Manchester United have returned to the apex of the Deloitte Money League after a staggering eleven years.
According to Michael Kelleher of Sky Sports, 20-time champions of England Manchester United have topped the Deloitte Money League for the first time in eleven years, as they recorded the highest revenue by a club in the history of the game.
In the 2015/16 campaign, the Red Devils made a record revenue of £515.3 million which was considerably higher than the second-placed duo of Spanish rivals Real Madrid and Barcelona (£463.8 million).
The calculations are based on a club’s earnings from match-day revenue, broadcast rights and commercial sources, and ranks them on that basis. It does not include the revenue generated from transfer fees.
Dan Jones, partner in the Sports Business Group at Deloitte, said: “Manchester United have had to wait 11 years to regain their position as the world’s leading revenue-generating club and it has taken phenomenal commercial revenue growth to help them achieve this.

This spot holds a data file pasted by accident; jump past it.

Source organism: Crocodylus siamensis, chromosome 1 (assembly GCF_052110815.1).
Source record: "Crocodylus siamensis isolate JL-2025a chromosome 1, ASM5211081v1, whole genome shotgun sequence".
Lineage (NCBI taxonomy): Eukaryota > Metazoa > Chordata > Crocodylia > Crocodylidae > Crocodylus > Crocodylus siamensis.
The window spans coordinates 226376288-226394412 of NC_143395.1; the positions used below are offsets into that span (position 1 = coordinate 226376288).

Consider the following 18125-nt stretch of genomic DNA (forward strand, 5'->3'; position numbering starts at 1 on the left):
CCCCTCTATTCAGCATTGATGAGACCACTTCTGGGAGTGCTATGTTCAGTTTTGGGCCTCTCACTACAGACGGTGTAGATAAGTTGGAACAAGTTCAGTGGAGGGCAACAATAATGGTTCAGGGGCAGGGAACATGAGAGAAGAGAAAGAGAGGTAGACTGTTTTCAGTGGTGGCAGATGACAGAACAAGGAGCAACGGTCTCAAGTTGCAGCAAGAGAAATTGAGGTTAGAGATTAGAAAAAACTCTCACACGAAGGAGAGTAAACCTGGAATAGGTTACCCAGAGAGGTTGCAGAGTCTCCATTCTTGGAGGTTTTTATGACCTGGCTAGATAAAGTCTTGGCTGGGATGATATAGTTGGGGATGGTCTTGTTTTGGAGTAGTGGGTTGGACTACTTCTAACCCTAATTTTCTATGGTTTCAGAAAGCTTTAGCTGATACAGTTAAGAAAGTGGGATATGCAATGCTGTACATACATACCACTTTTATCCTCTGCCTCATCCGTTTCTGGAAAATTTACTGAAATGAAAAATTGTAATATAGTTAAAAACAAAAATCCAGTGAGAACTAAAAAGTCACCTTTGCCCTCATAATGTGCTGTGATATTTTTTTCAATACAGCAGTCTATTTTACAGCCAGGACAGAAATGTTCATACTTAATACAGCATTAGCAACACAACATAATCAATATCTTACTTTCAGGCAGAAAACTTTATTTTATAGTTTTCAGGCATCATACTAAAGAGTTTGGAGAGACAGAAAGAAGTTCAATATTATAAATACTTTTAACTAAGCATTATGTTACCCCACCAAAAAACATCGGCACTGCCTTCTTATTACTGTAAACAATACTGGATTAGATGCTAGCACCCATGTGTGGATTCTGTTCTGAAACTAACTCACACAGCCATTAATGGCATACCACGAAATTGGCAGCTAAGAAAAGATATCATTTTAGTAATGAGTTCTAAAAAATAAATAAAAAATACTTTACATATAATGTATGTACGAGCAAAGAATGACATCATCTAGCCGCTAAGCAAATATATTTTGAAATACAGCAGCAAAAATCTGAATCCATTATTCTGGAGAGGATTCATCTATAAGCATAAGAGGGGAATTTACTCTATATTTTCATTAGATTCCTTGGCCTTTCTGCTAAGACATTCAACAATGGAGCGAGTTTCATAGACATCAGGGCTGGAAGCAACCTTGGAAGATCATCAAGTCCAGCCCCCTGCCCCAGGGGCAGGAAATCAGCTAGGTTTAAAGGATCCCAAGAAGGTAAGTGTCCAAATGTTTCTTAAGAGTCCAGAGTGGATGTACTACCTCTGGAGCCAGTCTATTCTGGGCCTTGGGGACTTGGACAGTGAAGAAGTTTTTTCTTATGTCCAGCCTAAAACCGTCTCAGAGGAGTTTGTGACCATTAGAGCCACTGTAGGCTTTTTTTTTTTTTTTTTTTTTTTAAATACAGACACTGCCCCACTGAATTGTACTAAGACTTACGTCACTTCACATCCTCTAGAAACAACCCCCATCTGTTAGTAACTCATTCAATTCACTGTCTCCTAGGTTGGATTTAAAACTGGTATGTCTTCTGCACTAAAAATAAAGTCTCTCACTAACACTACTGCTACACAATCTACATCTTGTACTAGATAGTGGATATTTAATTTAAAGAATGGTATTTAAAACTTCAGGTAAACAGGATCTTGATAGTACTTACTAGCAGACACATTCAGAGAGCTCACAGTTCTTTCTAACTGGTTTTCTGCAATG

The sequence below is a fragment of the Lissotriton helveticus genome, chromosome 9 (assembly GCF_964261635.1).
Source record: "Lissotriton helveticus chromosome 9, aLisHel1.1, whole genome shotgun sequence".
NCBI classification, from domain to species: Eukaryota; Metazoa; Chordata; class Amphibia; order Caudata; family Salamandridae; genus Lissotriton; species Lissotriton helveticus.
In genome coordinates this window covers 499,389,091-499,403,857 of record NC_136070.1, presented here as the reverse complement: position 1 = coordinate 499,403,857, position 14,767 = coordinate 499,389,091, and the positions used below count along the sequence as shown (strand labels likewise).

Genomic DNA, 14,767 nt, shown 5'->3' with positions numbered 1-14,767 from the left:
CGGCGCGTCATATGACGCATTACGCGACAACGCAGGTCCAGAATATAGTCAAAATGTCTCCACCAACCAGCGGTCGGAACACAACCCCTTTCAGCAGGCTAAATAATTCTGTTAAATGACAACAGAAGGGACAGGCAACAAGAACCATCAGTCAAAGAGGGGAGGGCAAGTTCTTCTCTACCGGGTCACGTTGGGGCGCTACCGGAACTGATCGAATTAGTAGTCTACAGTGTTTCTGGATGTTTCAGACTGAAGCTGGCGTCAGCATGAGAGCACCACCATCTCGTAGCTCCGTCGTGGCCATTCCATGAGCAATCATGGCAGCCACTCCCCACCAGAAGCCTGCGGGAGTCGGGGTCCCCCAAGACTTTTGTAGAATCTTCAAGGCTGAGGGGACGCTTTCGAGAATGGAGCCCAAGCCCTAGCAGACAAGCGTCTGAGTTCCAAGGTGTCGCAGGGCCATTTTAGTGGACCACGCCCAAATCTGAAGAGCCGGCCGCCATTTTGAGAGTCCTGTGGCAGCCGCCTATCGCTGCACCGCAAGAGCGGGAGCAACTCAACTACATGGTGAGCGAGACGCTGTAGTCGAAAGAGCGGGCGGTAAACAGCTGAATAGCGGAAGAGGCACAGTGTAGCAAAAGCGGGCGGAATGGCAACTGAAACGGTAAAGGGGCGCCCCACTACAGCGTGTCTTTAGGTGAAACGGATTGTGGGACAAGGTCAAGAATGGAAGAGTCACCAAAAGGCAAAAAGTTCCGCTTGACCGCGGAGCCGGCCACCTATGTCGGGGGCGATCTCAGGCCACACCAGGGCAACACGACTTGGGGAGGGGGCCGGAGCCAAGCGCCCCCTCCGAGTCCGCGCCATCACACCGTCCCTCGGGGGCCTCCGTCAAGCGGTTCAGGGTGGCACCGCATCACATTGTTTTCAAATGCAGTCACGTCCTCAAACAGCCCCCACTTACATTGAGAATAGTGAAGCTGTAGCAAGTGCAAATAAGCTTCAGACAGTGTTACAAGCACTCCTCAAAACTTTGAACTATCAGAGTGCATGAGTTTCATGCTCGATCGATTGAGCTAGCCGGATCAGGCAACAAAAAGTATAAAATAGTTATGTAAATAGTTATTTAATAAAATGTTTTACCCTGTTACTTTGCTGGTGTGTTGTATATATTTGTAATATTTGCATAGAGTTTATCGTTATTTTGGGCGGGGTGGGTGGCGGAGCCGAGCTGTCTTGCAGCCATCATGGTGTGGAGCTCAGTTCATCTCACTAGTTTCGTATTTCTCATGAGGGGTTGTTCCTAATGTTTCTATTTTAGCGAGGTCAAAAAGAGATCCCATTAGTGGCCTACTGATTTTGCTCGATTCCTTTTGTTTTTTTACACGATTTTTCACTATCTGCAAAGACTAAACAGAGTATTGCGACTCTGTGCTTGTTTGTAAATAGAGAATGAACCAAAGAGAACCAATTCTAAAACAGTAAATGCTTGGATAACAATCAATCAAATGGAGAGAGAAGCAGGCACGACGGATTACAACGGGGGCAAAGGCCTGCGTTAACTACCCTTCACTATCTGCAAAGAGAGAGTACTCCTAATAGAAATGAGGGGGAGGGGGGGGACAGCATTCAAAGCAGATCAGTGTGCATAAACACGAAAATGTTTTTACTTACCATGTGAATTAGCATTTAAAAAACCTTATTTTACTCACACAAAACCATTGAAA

“In recent years, their ability to secure commercial partnerships with value in excess of that achievable by their peers has been the crucial factor in enabling the club to regain their place at the top of the Money League.”
The second ranked English side was United’s cross-town rivals Manchester City, who were 5th on the overall table. Much like the Red Devils, the Citizens have also seen an upturn in finances which has resulted in them competing for domestic as well as continental supremacy.
From a more in-depth analysis, it is understood that 53 percent of Manchester United’s revenue is through commercial agreements. Broadcasting rights in the United Kingdom have helped clubs profit considerably and 27 percent of the the Red Devils’ earnings have come through that revenue source.
The remaining 20 percent revenue generated is through the sale of matchday and season tickets. Only Arsenal (29 percent) and Chelsea (21 percent) earned a greater share from their box-office sales than the Manchester outfit.
The Premier League has an impressive eight teams in the top twenty of the overall standings. Apart from the two Manchester clubs, Arsenal finished in seventh position with revenue earnings of £350.4 million.
Following the Gunners, were fellow London club Chelsea with £334.6 million while Liverpool finished ninth with a revenue income of £302 million. Tottenham Hotspur (£209.2 million), West Ham (£143.8 million) and defending champions Leicester City (£128.7 million) were the other English clubs that made the top 20 – typically due to the earnings from broadcasting rights.